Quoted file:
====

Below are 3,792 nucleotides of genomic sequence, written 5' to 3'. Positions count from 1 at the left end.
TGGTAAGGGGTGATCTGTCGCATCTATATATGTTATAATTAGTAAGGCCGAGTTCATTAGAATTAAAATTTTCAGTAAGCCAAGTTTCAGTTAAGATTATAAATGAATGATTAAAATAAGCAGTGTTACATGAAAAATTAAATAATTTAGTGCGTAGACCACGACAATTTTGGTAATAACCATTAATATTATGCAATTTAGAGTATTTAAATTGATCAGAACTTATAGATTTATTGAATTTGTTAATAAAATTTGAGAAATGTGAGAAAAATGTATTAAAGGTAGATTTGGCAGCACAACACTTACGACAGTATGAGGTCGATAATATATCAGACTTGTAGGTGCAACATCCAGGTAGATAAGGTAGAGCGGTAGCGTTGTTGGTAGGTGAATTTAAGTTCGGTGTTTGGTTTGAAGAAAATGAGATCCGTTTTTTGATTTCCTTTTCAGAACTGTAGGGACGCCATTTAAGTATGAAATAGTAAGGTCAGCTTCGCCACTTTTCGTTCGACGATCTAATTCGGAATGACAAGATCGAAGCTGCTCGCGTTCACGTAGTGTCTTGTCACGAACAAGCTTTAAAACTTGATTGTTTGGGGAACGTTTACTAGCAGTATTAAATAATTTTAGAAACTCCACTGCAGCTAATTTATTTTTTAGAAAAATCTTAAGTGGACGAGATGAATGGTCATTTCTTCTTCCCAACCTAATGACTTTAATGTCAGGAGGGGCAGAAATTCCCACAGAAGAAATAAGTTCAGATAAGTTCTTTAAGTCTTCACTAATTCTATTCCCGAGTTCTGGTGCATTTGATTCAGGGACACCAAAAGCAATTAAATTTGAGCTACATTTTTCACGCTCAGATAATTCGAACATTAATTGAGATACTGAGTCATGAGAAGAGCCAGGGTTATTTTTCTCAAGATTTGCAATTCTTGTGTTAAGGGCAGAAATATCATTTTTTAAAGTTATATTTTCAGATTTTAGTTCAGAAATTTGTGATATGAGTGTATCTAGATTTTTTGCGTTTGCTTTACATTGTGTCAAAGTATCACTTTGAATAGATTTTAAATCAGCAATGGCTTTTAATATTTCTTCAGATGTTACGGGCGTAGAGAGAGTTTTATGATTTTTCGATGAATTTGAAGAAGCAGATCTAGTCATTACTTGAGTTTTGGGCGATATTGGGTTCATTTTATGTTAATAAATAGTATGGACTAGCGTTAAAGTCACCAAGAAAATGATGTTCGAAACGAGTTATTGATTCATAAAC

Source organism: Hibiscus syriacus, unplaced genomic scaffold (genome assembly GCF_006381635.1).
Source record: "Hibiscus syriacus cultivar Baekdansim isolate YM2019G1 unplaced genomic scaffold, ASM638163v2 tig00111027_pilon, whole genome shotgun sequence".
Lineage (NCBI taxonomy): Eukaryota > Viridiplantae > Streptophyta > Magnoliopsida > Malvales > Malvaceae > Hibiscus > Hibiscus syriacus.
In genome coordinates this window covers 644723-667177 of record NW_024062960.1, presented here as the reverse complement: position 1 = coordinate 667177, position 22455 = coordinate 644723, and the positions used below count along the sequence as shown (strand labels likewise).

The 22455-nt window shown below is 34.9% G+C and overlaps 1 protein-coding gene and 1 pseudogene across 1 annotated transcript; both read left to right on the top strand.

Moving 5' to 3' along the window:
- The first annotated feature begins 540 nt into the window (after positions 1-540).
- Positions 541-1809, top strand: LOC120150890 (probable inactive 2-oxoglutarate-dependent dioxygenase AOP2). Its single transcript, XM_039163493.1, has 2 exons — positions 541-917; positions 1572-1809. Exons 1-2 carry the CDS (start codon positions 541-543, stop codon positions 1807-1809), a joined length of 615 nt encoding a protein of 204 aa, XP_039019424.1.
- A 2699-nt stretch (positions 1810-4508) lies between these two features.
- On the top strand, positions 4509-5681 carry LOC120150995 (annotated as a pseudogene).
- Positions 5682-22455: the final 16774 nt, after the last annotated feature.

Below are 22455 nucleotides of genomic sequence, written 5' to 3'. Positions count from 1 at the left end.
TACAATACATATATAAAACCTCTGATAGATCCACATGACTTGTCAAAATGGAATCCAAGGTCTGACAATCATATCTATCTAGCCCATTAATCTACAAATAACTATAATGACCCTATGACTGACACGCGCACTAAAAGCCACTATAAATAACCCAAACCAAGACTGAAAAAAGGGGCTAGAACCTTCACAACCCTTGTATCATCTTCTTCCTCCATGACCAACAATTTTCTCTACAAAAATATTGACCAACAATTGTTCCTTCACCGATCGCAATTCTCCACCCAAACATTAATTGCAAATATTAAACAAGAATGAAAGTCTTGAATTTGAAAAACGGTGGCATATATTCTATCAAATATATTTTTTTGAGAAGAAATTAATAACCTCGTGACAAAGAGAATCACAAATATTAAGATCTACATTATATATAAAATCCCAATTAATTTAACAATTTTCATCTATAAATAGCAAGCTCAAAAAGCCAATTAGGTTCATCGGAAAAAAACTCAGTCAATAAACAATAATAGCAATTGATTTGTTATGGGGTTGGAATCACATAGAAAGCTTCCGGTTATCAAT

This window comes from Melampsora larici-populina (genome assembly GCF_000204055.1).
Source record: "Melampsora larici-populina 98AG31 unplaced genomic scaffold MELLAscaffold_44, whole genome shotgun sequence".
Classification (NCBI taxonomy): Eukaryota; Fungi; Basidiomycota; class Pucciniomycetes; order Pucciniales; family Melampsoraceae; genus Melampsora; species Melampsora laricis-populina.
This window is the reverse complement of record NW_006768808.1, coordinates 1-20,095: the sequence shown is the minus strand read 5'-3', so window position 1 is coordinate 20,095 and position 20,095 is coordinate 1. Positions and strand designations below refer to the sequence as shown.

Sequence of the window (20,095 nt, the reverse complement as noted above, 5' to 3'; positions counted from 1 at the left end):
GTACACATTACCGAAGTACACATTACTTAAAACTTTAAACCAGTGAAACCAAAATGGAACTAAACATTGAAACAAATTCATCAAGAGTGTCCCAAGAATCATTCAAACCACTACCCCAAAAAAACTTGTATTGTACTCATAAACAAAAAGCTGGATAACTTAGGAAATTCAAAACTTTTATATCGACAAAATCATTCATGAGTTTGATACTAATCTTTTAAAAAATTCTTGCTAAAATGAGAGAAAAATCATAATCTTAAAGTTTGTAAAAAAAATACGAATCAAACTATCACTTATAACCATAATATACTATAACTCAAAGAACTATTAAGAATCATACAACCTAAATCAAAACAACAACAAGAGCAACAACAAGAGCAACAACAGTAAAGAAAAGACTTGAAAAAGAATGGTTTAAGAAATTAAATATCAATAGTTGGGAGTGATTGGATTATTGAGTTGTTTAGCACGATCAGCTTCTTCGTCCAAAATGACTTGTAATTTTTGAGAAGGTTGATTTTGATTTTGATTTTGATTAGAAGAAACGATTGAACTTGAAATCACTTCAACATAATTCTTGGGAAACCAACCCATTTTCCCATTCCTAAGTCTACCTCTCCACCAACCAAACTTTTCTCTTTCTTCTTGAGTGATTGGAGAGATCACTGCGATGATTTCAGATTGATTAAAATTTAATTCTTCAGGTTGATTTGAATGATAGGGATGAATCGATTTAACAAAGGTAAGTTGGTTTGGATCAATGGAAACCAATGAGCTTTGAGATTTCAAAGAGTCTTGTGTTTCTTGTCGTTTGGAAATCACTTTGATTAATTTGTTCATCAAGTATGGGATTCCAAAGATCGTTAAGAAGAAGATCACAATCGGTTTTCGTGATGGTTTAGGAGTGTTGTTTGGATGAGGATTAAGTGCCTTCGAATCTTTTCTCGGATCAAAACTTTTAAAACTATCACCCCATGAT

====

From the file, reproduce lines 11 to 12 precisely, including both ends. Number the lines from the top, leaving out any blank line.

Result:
- A 2699-nt stretch (positions 1810-4508) lies between these two features.
- On the top strand, positions 4509-5681 carry LOC120150995 (annotated as a pseudogene).